(3.26.) MR. HEYWOOD JOHN-STONE

We have heard a vigorous speech from the hon. Gentleman, but I do not think he was justified in making a charge of inconsistency, because he himself has looked at this question from every conceivable point of view, but, as far as I know, he has not done anything towards solving the problem. The hon. Gentleman's speech was somewhat misleading. An innocent mind might perhaps be misled in some degree by it. If I had heard that speech and knew nothing else about this subject, I should have imagined that the Select Committee of 1893—the last Committee which considered this subject—had not dealt with it fully or completely, or had not heard all the evidence that might be brought before it. I am afraid that the hon. Gentleman forgot in the heat of the moment that that Committee had before them all the evidence taken in 1892, and gave full and adequate discussion and consideration to this matter. I hardly think that any hon. Member would be justified in laying the Report of the Committee of 1892 before the House and keeping absolutely silent as to the Report and recommendations of the Committee of 1893. We have heard a great deal about the unqualified assistant who rendered such valuable services to the gentleman he was assisting, and whose knowledge of midwifery was learned in long years of practice. We were told that the practitioner was forbidden by the General Medical Council to avail himself of this gentleman's services because he had not passed the requisite examinations. The hon. Gentleman did not make it clear to the House that if the unqualified assistant had chosen to set up for himself there was no law to prevent him. I go further, and point out that the practice of midwifery has never been rendered illegal, and that the effect of the General Medical Act to which the hon. Member referred was that a person should not be entitled to be put upon the General Medical Register because he possessed only one of three qualifications now necessary. Previous to that, a man was entitled to be put on the Register if he qualified in either medicine, surgery, or midwifery, but from the date of the Act he was obliged to qualify himself in all three branches of the profession before he could be entitled to call himself a registered medical practitioner.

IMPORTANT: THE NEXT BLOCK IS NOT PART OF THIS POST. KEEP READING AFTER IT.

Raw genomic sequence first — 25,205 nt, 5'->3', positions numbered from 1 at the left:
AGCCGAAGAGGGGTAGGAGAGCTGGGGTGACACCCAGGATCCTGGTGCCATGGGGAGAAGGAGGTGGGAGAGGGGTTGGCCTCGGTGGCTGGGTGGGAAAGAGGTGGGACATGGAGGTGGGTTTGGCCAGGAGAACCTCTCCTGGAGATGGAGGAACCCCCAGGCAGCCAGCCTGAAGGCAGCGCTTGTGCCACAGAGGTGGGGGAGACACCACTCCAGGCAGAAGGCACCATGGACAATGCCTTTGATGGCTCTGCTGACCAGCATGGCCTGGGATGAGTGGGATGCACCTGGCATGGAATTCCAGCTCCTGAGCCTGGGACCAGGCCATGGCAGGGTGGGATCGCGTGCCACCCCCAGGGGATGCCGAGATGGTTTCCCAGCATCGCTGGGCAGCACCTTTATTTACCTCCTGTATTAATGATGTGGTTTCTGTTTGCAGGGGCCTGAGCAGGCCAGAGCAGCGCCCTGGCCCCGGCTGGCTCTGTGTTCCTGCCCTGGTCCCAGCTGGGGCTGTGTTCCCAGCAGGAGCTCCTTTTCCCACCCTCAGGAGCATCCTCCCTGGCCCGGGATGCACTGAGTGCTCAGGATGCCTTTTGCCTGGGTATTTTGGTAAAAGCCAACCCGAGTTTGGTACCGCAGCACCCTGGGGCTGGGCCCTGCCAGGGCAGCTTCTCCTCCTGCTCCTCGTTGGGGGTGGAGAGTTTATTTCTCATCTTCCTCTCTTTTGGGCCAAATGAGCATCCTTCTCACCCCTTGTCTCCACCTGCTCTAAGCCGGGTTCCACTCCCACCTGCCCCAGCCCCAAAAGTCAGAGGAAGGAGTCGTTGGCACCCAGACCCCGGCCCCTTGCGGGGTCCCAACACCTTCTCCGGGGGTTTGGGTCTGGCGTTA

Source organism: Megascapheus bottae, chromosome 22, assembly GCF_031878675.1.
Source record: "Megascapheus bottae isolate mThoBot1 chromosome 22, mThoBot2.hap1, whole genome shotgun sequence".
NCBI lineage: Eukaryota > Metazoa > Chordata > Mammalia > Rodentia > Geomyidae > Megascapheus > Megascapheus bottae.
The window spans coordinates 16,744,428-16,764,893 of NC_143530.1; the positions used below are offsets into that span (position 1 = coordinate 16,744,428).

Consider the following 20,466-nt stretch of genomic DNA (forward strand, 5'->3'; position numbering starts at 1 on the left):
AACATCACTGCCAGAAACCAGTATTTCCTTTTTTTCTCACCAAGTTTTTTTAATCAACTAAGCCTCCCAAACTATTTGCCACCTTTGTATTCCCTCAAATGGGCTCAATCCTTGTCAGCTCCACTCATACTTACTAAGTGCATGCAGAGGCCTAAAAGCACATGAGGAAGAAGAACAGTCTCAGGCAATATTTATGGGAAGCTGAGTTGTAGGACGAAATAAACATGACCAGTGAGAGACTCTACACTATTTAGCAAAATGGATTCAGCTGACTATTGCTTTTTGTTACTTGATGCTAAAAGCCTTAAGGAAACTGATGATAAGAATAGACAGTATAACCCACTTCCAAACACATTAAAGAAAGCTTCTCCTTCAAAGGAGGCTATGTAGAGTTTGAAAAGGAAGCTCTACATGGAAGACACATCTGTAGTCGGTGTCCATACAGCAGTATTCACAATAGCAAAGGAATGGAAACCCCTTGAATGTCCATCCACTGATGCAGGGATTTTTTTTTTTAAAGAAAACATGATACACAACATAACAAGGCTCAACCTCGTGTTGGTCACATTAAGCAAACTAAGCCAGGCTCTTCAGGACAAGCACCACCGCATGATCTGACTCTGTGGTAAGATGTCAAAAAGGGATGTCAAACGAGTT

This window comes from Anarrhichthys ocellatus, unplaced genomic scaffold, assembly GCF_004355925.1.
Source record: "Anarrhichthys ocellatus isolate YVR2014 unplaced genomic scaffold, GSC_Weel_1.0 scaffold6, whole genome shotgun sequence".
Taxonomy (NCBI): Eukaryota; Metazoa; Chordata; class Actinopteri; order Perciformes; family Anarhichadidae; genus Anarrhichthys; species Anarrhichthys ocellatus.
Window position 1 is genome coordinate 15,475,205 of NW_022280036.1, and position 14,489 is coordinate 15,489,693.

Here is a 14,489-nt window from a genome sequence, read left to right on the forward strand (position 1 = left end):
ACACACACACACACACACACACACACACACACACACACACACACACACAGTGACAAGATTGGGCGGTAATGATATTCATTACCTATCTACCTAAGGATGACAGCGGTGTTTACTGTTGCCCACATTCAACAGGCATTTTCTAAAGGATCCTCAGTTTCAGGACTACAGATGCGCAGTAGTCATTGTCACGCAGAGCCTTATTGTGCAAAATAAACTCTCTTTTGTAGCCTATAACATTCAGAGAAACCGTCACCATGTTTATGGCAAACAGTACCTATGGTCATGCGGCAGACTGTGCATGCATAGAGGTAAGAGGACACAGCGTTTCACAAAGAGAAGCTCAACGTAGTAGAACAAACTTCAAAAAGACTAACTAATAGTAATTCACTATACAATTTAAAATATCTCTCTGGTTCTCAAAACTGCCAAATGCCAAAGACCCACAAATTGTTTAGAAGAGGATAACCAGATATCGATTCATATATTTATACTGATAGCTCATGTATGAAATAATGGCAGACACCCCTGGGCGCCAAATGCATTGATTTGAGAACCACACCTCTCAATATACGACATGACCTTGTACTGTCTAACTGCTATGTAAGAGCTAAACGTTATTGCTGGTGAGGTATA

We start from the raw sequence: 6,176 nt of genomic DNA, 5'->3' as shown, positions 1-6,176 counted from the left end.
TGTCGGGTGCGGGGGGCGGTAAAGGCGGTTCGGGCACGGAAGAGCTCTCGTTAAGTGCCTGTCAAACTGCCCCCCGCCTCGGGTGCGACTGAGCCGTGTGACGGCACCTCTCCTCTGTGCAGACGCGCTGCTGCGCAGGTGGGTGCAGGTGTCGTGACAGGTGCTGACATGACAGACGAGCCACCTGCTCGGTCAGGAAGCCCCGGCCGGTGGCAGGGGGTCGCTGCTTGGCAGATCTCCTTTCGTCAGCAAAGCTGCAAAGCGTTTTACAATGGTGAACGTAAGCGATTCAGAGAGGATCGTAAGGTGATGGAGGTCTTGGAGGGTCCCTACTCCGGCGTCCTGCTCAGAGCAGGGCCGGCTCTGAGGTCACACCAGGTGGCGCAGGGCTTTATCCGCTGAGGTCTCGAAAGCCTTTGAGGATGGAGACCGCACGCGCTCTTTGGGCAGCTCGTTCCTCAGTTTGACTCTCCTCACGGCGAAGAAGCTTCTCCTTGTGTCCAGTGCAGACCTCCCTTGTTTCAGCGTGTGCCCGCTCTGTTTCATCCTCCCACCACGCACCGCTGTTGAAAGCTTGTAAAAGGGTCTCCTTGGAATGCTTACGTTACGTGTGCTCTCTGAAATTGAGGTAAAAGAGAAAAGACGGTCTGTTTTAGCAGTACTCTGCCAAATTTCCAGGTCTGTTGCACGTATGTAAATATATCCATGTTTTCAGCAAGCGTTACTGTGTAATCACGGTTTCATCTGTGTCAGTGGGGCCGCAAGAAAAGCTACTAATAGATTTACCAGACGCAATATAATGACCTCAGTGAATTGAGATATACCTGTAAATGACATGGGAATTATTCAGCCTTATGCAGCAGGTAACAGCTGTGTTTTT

Before coming to the general objections which have been raised to the Bill, I should like to make clear once for all to the House one other matter. We have heard from more than one speaker that this Bill is certainly defective in that it proposes a system of notification instead of the annual licence provided for by the Bill of 1900. The object of the annual licence was simply to secure the local supervision which we all believe to be important and necessary. But that licence would be a mere matter of form, a matter of course, and would be granted to any woman who had a diploma as midwife, without any question as to desert or merit. That system was objected to because of its inconvenience, since it involved the taking out of a licence in every area in which the midwife was practising or likely to practise. If we can effect the same result by a much less troublesome process, I think the House will see we are fully justified in doing so. Many of these women felt that by being compelled to take out a licence they were put on a somewhat low plane, as if they were in the same position as mere applicants for a gun licence or a dog licence. Therefore we tried to meet their objection by substituting a much less cumbersome and much less harassing procedure, viz., that they should give notice that they intend to practise in a certain area; and that would enable them to fall within the jurisdiction and supervision of the local authority of the district where they were carrying on their practice. There is nothing in the present Bill which will diminish the powers of local supervision which the local authorities were given by the Bill of 1900. These local authorities will still have the power to investigate charges of negligence, malpractice, or misconduct; and be able to keep their finger on every practitioner in their area, and, without being unfair to the women, to exercise that care and control which we believe necessary in the true interests of those who would profit by this measure.